Image logo Bob conference 2019.

Talk: 09:00-10:00 (English)

Gabriele Keller

Keynote: High-Peformance Haskell

Functional languages are becoming increasingly popular, not least due to their high level of abstraction, reuse, and compositionally. By conventional wisdom, these features discourage their use for performance critical applications as they can come at the cost of lower efficiency. However, as demonstated by a number of new functional high-performance systems, we can make abstraction work for us in this space, exploiting the absence of uncontrolled side effects and the way they expose computational and communication patterns to aggressively optimise and generate highly efficient code

The Haskell embedded DSL Accelerate is such a language. It enables application programmers with relatively little knowledge of parallel computing to write programs accelerated by multi-core CPU and GPU architectures, even beating hand optimised code for typical applications. In this talk, I will give an overview over programming in Accelerate, demonstrate some applications, and show how advanced features of the Haskell type system, like type families, play a crucial role in the implementation.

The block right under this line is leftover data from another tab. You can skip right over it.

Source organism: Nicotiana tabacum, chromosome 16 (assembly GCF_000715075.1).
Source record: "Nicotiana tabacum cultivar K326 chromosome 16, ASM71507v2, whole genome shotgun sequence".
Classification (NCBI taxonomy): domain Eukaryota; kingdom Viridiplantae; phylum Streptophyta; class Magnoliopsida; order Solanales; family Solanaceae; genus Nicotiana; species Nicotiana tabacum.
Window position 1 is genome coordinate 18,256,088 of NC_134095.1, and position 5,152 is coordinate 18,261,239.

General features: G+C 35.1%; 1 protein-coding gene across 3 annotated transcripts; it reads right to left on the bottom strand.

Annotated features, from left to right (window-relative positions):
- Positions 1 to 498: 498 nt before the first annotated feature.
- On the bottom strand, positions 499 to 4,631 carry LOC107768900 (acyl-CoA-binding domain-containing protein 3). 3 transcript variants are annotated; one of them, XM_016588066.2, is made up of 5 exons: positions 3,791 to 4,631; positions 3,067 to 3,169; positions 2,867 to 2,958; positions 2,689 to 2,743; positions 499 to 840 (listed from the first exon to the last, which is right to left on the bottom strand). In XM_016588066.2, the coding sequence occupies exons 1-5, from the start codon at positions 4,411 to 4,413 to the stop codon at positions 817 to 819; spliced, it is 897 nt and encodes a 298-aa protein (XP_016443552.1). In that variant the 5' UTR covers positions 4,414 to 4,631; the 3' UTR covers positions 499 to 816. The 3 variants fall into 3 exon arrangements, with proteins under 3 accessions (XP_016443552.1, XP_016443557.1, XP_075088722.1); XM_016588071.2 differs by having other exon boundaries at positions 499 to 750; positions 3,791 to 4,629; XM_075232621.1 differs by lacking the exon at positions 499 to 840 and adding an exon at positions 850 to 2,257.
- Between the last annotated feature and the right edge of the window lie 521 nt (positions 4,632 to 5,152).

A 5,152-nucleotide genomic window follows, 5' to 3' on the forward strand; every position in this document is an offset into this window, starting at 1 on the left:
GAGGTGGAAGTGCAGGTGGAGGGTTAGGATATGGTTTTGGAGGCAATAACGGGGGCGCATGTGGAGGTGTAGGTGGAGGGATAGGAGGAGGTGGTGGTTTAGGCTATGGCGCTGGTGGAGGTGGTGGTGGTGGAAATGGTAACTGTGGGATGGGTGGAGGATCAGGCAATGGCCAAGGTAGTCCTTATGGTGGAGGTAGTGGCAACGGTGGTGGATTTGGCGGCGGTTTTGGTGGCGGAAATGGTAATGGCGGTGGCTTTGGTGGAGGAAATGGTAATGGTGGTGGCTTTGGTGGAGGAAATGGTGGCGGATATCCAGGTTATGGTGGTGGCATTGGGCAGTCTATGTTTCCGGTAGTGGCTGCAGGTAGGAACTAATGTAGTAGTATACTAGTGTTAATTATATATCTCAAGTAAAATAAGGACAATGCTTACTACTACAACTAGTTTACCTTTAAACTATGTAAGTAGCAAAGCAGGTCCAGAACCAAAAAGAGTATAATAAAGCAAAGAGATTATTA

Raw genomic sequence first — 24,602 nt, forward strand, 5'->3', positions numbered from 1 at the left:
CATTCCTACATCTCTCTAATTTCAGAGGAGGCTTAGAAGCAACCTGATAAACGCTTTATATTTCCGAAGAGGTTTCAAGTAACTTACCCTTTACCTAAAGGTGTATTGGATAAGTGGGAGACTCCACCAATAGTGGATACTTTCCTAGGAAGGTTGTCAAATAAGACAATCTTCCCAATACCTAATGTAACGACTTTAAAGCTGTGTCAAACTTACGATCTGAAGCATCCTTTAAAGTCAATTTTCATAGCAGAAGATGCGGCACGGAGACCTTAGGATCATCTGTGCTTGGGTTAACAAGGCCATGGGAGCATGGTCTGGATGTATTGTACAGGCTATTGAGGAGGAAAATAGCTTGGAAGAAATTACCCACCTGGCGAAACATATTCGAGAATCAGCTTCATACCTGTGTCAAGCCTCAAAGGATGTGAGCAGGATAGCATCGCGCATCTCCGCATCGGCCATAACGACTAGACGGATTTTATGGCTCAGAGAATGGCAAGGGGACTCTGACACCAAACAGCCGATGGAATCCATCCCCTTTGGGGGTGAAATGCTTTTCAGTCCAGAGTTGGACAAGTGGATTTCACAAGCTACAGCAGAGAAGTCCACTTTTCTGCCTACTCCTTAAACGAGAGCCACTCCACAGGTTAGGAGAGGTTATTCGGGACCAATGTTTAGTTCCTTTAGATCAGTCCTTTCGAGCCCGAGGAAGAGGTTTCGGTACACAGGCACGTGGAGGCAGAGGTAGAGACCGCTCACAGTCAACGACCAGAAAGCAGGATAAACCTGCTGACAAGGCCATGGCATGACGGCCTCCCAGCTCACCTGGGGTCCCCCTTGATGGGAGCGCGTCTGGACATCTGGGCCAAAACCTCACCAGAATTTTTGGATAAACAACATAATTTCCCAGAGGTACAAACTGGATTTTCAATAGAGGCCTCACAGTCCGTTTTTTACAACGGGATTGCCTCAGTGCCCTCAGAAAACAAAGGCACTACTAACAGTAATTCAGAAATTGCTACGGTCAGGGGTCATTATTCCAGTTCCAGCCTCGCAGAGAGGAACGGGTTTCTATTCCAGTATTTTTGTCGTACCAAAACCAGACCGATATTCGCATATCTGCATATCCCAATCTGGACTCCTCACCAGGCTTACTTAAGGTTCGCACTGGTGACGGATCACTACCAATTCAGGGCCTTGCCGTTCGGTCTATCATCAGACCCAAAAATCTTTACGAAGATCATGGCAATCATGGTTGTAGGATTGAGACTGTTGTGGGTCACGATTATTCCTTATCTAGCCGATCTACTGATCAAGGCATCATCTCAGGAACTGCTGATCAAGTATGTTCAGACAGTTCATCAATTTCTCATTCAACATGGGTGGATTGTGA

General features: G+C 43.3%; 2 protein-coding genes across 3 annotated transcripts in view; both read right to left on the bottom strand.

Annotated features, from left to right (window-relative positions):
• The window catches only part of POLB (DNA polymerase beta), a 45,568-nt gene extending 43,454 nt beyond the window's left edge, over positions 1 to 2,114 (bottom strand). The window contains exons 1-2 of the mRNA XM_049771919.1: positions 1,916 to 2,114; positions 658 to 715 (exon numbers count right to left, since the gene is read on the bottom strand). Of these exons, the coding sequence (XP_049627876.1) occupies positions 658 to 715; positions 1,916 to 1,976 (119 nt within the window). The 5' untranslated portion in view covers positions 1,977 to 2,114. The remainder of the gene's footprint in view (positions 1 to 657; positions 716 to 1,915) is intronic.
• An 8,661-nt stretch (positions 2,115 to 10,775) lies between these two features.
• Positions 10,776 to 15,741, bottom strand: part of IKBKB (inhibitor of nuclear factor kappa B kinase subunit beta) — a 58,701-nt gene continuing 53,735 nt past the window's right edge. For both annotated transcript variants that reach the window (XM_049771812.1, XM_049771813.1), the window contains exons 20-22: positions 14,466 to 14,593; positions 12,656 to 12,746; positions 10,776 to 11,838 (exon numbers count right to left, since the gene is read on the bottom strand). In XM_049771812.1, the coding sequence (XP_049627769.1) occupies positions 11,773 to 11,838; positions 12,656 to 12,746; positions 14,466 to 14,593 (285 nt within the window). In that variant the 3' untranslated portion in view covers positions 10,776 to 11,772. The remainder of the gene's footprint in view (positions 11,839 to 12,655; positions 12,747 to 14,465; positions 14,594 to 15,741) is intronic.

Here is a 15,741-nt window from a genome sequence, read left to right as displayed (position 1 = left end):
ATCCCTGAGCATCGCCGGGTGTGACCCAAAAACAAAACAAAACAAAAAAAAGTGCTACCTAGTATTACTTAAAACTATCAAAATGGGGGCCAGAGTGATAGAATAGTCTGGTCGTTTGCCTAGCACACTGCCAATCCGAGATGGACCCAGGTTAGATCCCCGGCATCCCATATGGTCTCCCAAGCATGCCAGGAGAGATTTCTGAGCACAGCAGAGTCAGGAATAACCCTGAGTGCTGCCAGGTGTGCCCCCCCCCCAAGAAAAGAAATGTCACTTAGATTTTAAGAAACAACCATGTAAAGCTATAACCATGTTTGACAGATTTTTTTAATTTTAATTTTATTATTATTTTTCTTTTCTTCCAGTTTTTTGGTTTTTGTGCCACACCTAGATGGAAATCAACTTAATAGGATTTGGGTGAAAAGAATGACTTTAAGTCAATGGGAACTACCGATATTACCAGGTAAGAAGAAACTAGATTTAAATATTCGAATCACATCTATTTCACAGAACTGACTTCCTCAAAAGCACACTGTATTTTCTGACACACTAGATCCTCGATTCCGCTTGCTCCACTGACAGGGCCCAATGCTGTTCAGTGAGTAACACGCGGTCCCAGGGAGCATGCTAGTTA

Gabriele Keller

Gabriele Keller has recently been appointed as chair of the Software Technology Group at Utrecht University. Before moving to the Netherlands, she co-founded the Programming Languages & Systems Group at the University of New South Wales, and was a Principal Researcher at Data6 (formerly NICTA) in the Trustworthy Systems project. She contributed to the design of type families in Haskell, and is one of the co-authors of the paper Associated Type Synonyms, which won the ACM SIGPLAN Most Influential ICFP Paper Award. She co-developed leading Haskel high-performance array frameworks, including Repa and Accelerate. Her research interest are type systems, functional languages, and how these languages can be used to reduce the costs of software development, in particular in the context of high-performance computing and safety critical systems.